By a slim majority, Americans disapprove of President Reagan's scheduled visit to a German military cemetery and want him to cancel it, according to a nationwide Washington Post-ABC News public opinion poll.

The poll also shows a drop in the public's overall evaluation of Reagan's handling of the presidency -- his "approval rating." In the poll, which revealed sharp divisions in the population by gender, age and party affiliation, 54 percent said they approved of Reagan's performance as chief executive, his lowest rating since October 1983.

The survey, conducted Monday night, is the first public poll to measure response to the clamor over Reagan's trip to West Germany next week. It finds that the nation is sharply divided over the visit to the cemetery, over the way Reagan and his advisers have dealt with the matter and over the news media's handling of it.

Fifty-one percent of the people interviewed said they disapprove of Reagan going to Bitburg cemetery, where a number of Nazi SS troops are buried along with other German soldiers. Thirty-nine percent said they approve of the visit, and the remainder offered no opinion.

That question and others elicited sharp partisan differences, with 57 percent of the Republicans interviewed expressing approval of the visit to the cemetery, but 63 percent of the Democrats saying they disapprove. Among independents, 51 percent said they disapprove.

American Jewish leaders and others, including 53 senators, have urged the president not to go Bitburg. Many critics charge that a visit to a cemetery where SS troops are buried would serve, in effect, to dishonor the memory of the victims of the Nazi Holocaust.

Reagan, who intends to lay a wreath at the cemetery, maintains that he is not dishonoring Holocaust victims and that he is acting in the name of reconciliation 40 years after the war.

Overall, the public tends to accept Reagan's position: 51 percent of the people interviewed said he would not be dishonoring Holocaust victims, compared with 33 percent who said he would be and 16 percent who said they are not sure.

The public is more evenly split over whether the ceremonies at Bitburg would dishonor American soldiers who fought against the Germans in World War II. Fifty-one percent said the wreath laying would not have such a symbolic effect; 45 percent said it would.

The poll also found people extremely divided over Reagan's plans to visit Bergen-Belsen, a Nazi concentration camp that was added after the furor over the trip to Bitburg cemetery.

About a third, 34 percent, said that by going to Bergen-Belsen, Reagan "is doing enough to meet the objections" to the ceremonies at Bitburg. But 21 percent seemed to feel that Reagan is caving in under criticism, taking the view that a visit to the concentration camp is "more than he should be doing."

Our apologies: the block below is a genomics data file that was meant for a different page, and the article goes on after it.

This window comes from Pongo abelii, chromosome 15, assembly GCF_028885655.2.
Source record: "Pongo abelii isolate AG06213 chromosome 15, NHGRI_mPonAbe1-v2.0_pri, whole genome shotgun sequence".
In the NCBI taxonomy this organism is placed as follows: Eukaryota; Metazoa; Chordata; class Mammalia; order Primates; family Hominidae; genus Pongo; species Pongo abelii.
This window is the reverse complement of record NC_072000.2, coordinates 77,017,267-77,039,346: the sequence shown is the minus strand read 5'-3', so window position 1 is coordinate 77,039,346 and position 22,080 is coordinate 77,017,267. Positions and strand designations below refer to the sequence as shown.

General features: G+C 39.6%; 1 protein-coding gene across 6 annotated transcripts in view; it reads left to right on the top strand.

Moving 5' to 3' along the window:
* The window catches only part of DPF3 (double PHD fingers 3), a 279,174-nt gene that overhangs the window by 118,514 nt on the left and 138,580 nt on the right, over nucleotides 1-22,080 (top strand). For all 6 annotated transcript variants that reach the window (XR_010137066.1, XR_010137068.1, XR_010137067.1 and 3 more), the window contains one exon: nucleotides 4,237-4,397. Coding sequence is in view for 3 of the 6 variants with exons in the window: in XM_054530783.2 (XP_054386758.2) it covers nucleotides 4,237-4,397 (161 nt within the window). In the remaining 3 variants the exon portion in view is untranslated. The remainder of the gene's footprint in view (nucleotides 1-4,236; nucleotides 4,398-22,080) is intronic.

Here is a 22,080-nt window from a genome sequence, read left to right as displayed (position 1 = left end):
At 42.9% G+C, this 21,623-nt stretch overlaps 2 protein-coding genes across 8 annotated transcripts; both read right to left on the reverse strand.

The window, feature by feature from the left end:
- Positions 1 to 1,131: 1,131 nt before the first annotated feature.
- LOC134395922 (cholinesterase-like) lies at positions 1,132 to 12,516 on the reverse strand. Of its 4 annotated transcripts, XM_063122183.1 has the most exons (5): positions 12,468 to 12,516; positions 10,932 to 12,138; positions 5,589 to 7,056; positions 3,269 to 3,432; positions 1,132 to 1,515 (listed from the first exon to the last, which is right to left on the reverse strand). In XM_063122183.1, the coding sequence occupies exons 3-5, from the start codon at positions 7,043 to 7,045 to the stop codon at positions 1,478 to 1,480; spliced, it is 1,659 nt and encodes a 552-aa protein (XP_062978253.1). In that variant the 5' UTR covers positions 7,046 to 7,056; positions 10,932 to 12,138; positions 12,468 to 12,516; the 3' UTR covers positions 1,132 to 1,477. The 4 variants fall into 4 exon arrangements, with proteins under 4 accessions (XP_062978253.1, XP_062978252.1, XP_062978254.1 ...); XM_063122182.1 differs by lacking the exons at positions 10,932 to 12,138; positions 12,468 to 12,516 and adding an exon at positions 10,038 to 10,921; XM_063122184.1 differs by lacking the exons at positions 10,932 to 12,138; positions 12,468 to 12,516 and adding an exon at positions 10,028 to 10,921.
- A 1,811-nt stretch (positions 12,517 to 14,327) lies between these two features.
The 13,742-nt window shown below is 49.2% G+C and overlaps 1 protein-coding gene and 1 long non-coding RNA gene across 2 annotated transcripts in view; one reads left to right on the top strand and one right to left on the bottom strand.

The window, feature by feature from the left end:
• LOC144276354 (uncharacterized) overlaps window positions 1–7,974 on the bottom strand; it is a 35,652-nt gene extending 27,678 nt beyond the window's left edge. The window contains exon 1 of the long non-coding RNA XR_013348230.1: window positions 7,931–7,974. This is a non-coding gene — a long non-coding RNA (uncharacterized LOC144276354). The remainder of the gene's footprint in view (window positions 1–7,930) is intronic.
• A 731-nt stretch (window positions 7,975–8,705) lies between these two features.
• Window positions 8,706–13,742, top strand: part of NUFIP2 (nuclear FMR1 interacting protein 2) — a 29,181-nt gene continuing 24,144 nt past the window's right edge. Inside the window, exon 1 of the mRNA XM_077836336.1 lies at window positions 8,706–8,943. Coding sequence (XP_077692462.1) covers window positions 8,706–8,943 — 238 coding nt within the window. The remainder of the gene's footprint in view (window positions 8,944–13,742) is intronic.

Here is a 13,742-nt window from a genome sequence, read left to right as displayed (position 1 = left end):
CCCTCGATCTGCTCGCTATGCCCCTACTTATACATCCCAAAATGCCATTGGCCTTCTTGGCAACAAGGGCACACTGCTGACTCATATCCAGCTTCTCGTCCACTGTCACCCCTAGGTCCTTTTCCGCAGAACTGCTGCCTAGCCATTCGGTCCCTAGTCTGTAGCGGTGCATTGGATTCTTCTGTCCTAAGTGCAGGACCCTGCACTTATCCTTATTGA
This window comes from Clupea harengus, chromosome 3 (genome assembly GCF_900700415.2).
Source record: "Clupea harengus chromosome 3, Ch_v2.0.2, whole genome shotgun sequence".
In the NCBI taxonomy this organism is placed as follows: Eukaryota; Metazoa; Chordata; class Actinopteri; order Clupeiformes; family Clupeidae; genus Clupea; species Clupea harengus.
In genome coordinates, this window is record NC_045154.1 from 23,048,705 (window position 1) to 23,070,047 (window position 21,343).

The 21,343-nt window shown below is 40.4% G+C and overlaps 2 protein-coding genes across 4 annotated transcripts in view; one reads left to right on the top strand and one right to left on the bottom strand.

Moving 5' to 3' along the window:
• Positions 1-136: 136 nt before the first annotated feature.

The largest single group, 37 percent, said that visiting Bergen-Belsen is "not as much as Reagan should be doing" to cancel out objections to the Bitburg trip.

People were first asked whether they had heard about the Bitburg cemetery visit (84 percent had) and whether they approved or disapproved of it. The arguments for and against the trip were then put forth, and, toward the end, people were asked:

"Suppose you were giving advice to Reagan today: Would you tell him to go ahead with his plans to visit Bitburg cemetery, or would you tell him to cancel his visit there?" With respondents dividing sharply along partisan lines, 52 percent said Reagan should cancel the visit and 44 percent said he should not.

Older Americans, possibly because they have keener memories of World War II, are far more likely than younger ones to criticize the Bitburg visit. Among people over 60 years old, 61 percent said he should cancel the visit and 29 percent said he should go ahead with it. Among the youngest group interviewed, however, those between 18 and 30, 53 percent said he should visit Bitburg.

Women opposed the cemetery visit by 56 percent to 40 percent but men split 49 percent in favor and 47 percent opposed.

Reagan's approval rating was at 68 percent in a Post-ABC News poll in January. It was 62 percent favorable in February and 60 percent in late March.

In this new poll, 45 percent said the nation's news media were paying too much attention to the proposed Bitburg visit, 10 percent said they were not paying enough attention.